Lucas Santerre, an 18-year-old French student with a fondness for Victorian architecture, had dreamed of spending a year studying in Britain under an EU scheme that has helped millions of students immerse themselves in another culture. But British Prime Minister Boris Johnson announced last week that he was taking his country out of the Erasmus programme, severing yet another link with the Continent.
Santerre, who is in his first year of cultural studies at Lille University in northern France, had envisioned himself visiting castles during time out from his studies at Leeds University. He also planned to take a trip to Hadrian’s Wall, the epic Roman-era boundary that stretches along England’s border with Scotland.
But those hopes were dashed when Johnson, after striking a post-Brexit trade deal with Brussels, announced that Britain would leave the Erasmus student-exchange scheme that has spawned countless cross-border friendships, courtships and careers. Johnson, who passed up an invitation to remain in Erasmus after Brexit — six non-EU members including Turkey and Norway currently take part in the scheme — said that with nearly twice as many Europeans studying in Britain as Britons going abroad it had become “extremely expensive” for his country.
The announcement was met with howls of despair among Remainers, who praised Erasmus’s contribution to forging a generation of outward-looking pro-EU Britons. Writing in the Guardian about his experience as an Erasmus student in 1989 in Rotterdam, philosopher Julian Baggini said it taught him “not only what is valuable in cultures we are often quicker to parody than to understand, but what is strange in ourselves.”
How the Erasmus programme opens doors
Since its inception in 1987, some nine million people have benefitted from Erasmus to study or train in another EU country in what came to be seen by many students as a rite of passage.
Adrian Toomey, head of marketing at a training firm in Devon, who spent six months at a business school in Paris in 1999/2000 told AFP it had taught him “there is more to life than where you’re from”. “It opened doors you didn’t realise were there,” said the 43-year-old father of three, who went on to work for a French cheesemaker before moving back to Britain.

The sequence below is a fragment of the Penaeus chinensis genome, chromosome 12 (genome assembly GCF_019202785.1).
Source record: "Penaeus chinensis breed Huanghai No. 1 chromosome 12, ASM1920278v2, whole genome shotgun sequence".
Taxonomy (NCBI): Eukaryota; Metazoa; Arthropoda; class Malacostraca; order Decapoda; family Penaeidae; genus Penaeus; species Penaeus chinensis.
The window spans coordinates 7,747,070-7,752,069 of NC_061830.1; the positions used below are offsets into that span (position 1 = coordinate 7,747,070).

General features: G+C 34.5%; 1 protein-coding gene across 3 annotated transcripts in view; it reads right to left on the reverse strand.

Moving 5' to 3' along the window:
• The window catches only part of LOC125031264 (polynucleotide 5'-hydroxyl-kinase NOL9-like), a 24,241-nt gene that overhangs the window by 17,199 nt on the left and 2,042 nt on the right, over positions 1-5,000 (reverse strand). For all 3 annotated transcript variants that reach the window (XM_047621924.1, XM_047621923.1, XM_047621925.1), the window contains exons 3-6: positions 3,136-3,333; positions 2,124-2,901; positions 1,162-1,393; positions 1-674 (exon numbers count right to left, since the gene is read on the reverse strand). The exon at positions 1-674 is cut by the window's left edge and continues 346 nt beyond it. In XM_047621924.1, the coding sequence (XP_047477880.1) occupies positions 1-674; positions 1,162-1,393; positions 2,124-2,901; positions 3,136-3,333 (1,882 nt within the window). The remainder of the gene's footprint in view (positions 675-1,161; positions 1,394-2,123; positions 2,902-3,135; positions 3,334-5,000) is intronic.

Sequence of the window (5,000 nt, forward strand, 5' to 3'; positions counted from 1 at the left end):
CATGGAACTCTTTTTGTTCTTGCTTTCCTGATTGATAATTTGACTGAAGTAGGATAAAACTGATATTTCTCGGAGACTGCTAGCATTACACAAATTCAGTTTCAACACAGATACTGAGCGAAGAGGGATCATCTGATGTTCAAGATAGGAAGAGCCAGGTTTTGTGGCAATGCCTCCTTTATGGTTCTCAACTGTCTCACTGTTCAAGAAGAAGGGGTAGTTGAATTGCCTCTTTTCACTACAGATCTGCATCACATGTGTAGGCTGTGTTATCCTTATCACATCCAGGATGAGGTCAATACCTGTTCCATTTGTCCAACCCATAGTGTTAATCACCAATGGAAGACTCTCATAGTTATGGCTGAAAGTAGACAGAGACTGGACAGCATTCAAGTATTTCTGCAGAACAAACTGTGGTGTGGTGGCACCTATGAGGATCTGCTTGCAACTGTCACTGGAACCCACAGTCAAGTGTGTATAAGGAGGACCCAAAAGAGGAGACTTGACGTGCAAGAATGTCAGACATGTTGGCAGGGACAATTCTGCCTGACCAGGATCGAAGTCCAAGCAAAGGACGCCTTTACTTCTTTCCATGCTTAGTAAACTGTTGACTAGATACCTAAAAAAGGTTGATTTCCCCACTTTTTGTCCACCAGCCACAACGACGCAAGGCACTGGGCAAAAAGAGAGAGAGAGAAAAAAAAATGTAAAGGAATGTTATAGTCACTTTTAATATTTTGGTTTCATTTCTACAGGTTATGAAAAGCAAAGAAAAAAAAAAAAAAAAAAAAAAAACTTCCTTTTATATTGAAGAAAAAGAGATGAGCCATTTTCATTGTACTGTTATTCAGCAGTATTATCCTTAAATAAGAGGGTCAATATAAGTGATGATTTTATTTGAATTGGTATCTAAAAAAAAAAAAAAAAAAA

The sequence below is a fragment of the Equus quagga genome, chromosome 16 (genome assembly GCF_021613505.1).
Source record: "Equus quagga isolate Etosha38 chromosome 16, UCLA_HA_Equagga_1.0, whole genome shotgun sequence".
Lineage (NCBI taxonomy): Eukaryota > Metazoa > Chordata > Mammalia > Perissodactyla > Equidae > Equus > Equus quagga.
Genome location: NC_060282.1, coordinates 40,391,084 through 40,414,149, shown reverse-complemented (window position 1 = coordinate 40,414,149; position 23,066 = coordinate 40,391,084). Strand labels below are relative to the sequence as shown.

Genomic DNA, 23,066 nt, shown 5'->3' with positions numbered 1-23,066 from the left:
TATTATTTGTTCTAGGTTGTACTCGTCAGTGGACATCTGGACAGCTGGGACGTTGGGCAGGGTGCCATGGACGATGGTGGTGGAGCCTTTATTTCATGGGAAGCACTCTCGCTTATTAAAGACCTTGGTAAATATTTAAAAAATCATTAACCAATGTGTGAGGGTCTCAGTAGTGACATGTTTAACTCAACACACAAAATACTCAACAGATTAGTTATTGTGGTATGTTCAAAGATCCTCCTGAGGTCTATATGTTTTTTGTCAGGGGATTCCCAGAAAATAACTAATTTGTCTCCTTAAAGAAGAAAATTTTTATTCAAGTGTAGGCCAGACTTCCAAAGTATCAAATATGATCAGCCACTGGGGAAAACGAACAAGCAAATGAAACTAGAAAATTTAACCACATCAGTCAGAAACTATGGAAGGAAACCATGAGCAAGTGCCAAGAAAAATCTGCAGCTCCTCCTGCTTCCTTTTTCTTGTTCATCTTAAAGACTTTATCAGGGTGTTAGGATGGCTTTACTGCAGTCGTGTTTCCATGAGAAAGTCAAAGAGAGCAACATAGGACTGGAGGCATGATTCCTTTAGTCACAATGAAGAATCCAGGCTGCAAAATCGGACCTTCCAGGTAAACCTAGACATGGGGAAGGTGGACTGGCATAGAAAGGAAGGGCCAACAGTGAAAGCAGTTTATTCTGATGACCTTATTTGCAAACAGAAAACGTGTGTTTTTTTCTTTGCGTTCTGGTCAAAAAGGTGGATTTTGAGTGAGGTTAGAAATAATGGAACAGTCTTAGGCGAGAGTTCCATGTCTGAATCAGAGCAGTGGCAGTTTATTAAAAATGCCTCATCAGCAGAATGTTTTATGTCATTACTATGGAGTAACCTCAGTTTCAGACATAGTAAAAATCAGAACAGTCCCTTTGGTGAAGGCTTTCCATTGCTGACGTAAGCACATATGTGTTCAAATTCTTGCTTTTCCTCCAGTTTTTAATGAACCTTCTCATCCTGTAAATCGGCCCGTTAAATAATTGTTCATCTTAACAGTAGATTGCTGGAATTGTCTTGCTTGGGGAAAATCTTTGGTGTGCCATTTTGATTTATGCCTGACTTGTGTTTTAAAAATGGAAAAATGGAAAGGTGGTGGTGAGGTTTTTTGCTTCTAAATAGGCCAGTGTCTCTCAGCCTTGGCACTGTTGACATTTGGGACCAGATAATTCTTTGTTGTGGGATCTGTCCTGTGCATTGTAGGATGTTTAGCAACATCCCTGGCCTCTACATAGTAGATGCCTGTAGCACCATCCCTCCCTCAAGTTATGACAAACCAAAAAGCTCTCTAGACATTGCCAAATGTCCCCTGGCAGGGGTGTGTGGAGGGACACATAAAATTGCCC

Across Europe, Erasmus was seen as another casualty of the nationalism that drove Brexit. The programme had “stripped away the Europe concocted in the wilder corners of the Tory imagination and allowed young people to see their continent for themselves,” the Irish Times wrote.
“That’s why the Brexiteers despise Erasmus – because it’s an open challenge to everything they purport to believe in.”
The pro-Brexit camp dismissed the outcry as hysteria from what they portrayed as a pro-EU elite.
Writing in the Spectator magazine, Conservative MP David Johnston argued that Erasmus had “overwhelmingly benefitted the children of the affluent and not those of the working class” for whom “Europe really isn’t the most interesting region of the world… particularly if your family tree traces back to Asia, the Americas or the Caribbean.”
Victim of its success
— Study International (@Study_INTNL) December 29, 2020
Home to several of the EU’s top universities, Britain had long been one of the most sought-after destinations for students anxious to improve their English and sample British student life.
Britain used to be the top choice of French Erasmus students, according to the Erasmus+ France agency which runs the scheme in France.
But Brexit had already diminished Britain’s allure, knocking it to third place among French exchange students in 2018-19, after Spain and Ireland.
Johnson said the Erasmus programme would be replaced by a home-grown scheme named after pioneering computer scientist Alan Turing that would provide support for 35,000 Britons to study abroad each year.
It will not however fund foreigners to study in Britain, meaning that EU students who would have paid the same tuition fees abroad as at home under Erasmus will now face much steeper charges.
Without EU funding, Santerre estimates he would now need more than 10,000 pounds (US$11,000) to cover his fees and other costs in Britain for a year — an impossible ask for his farming family.
“The goal was not to get into debt but to go abroad because it’s a wonderful experience and enriching,” he said.
“I’ve given up on the idea of Britain. I’m going to try Poland or Hungary,” he told AFP.
Ireland, Scandinavia to gain
Lamenting the loss of a programme from which his students “have benefitted enormously”, Geoffrey Kantaris, co-chair of Linguistics at Cambridge University, said it was “imperative that the government puts in place at least an equivalent scheme that provides for reciprocal access to study and work placements for our students regardless of socio-economic background.”
Laure Coudret-Laut, head of Erasmus+ France, said she expected many French students would now opt for Ireland, Malta or Scandinavian countries that offer many programmes in English.
Francois Boyer, a political science student in Lille who had planned on spending a year in London, said he was now considering Canada instead.
“By leaving Erasmus, Britain is robbing itself of talent,” Coudret-Laut said.